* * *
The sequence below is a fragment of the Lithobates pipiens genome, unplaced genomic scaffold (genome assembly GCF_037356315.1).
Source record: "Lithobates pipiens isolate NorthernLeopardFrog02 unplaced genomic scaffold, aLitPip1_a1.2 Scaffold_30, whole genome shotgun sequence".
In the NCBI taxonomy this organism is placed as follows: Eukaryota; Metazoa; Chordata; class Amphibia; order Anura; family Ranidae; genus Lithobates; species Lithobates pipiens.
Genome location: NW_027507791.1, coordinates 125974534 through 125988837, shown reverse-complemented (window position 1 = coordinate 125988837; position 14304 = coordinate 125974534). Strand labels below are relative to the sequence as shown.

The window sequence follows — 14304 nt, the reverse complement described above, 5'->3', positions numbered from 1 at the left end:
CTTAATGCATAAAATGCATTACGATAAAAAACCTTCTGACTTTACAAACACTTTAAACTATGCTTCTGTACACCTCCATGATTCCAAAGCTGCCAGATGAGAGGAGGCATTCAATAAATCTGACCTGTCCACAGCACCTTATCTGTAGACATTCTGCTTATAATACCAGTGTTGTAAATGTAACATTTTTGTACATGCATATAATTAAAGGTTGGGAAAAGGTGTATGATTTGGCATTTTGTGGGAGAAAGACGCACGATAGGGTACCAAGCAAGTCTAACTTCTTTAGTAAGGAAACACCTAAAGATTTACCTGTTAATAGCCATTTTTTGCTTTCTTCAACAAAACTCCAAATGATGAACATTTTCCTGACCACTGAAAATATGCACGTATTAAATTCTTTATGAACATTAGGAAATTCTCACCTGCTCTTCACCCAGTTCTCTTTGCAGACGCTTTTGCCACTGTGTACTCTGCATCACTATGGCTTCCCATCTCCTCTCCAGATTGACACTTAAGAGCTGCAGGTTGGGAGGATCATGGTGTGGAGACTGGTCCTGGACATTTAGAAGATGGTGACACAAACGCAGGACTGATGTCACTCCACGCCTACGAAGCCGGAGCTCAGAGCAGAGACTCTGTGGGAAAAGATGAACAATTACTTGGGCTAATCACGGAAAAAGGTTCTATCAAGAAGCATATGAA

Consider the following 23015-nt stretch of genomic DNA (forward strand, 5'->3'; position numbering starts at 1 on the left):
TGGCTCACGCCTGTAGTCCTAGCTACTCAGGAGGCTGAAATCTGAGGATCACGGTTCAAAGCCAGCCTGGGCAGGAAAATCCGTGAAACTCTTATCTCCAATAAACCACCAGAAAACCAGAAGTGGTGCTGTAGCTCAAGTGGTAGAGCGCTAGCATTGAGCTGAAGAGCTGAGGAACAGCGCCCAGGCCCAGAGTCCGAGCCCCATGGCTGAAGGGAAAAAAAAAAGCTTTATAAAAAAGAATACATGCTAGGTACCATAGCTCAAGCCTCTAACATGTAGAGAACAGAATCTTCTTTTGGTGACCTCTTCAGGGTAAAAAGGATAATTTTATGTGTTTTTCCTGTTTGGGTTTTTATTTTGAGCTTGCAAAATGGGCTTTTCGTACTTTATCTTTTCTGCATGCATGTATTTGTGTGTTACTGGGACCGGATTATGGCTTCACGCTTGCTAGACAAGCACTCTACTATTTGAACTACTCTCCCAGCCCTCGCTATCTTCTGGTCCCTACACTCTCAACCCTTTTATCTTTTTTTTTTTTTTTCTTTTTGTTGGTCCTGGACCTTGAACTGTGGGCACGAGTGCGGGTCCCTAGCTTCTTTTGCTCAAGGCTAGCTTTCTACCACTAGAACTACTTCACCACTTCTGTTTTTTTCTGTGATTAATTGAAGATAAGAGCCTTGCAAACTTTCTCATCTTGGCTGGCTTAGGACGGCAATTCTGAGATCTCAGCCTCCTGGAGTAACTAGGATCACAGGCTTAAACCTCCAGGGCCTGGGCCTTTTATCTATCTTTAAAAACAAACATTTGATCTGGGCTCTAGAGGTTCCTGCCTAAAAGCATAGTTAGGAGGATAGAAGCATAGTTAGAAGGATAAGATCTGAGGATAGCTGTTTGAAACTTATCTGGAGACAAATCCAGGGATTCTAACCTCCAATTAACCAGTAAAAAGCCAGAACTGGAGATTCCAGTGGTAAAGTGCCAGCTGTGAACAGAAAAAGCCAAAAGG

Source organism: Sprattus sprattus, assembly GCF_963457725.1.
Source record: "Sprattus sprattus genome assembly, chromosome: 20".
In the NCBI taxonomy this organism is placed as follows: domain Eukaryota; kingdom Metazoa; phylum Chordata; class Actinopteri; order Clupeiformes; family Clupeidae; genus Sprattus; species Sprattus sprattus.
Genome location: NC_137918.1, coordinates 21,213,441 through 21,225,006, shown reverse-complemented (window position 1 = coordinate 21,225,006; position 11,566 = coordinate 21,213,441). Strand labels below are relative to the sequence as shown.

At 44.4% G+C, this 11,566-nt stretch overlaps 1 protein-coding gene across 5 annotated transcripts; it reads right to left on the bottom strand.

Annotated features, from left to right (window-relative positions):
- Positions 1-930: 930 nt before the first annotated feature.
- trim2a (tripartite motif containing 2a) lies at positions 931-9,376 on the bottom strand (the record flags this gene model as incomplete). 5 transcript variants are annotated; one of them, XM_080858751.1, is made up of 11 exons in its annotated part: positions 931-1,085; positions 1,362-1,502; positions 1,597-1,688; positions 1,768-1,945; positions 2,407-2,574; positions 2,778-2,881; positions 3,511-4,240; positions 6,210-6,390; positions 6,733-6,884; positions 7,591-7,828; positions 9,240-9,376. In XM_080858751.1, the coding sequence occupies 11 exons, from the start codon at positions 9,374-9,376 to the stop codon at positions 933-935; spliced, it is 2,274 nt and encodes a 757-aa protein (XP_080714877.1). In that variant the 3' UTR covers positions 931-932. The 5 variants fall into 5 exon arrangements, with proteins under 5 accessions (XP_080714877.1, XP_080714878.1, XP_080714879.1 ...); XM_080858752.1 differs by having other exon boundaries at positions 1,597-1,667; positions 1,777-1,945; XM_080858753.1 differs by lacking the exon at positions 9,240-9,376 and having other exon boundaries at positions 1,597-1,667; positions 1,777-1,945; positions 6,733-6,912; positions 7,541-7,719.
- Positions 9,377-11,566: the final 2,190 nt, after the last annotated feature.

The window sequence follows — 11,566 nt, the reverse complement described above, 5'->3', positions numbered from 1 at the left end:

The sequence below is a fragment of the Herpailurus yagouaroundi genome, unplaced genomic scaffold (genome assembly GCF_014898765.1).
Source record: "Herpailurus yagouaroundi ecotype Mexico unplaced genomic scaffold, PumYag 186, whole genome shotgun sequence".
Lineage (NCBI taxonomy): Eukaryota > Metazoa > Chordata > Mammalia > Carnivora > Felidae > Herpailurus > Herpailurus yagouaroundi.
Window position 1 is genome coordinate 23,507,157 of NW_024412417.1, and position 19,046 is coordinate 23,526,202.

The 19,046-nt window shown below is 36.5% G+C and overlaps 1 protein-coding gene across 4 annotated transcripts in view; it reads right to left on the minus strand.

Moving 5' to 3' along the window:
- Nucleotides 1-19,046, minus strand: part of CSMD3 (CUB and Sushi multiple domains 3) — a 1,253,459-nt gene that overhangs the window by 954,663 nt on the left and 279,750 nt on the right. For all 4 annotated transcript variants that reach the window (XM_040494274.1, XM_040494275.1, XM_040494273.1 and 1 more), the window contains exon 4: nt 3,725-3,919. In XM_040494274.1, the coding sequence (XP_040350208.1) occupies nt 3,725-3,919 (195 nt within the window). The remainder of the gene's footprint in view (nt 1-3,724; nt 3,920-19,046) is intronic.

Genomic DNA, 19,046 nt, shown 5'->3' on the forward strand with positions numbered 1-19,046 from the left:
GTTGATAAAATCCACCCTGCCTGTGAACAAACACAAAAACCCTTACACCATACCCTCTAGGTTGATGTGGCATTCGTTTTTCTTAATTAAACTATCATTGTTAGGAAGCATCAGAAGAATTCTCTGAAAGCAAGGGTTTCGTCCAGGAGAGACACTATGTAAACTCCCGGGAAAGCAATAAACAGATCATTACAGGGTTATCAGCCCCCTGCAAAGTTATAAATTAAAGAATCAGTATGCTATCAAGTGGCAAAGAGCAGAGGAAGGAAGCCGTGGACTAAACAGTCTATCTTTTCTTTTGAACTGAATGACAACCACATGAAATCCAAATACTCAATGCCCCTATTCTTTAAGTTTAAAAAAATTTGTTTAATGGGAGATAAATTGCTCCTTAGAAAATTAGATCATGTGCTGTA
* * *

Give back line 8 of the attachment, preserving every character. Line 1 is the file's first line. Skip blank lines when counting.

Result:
TGGCTCACGCCTGTAGTCCTAGCTACTCAGGAGGCTGAAATCTGAGGATCACGGTTCAAAGCCAGCCTGGGCAGGAAAATCCGTGAAACTCTTATCTCCAATAAACCACCAGAAAACCAGAAGTGGTGCTGTAGCTCAAGTGGTAGAGCGCTAGCATTGAGCTGAAGAGCTGAGGAACAGCGCCCAGGCCCAGAGTCCGAGCCCCATGGCTGAAGGGAAAAAAAAAAGCTTTATAAAAAAGAATACATGCTAGGTACCATAGCTCAAGCCTCTAACATGTAGAGAACAGAATCTTCTTTTGGTGACCTCTTCAGGGTAAAAAGGATAATTTTATGTGTTTTTCCTGTTTGGGTTTTTATTTTGAGCTTGCAAAATGGGCTTTTCGTACTTTATCTTTTCTGCATGCATGTATTTGTGTGTTACTGGGACCGGATTATGGCTTCACGCTTGCTAGACAAGCACTCTACTATTTGAACTACTCTCCCAGCCCTCGCTATCTTCTGGTCCCTACACTCTCAACCCTTTTATCTTTTTTTTTTTTTTTCTTTTTGTTGGTCCTGGACCTTGAACTGTGGGCACGAGTGCGGGTCCCTAGCTTCTTTTGCTCAAGGCTAGCTTTCTACCACTAGAACTACTTCACCACTTCTGTTTTTTTCTGTGATTAATTGAAGATAAGAGCCTTGCAAACTTTCTCATCTTGGCTGGCTTAGGACGGCAATTCTGAGATCTCAGCCTCCTGGAGTAACTAGGATCACAGGCTTAAACCTCCAGGGCCTGGGCCTTTTATCTATCTTTAAAAACAAACATTTGATCTGGGCTCTAGAGGTTCCTGCCTAAAAGCATAGTTAGGAGGATAGAAGCATAGTTAGAAGGATAAGATCTGAGGATAGCTGTTTGAAACTTATCTGGAGACAAATCCAGGGATTCTAACCTCCAATTAACCAGTAAAAAGCCAGAACTGGAGATTCCAGTGGTAAAGTGCCAGCTGTGAACAGAAAAAGCCAAAAGG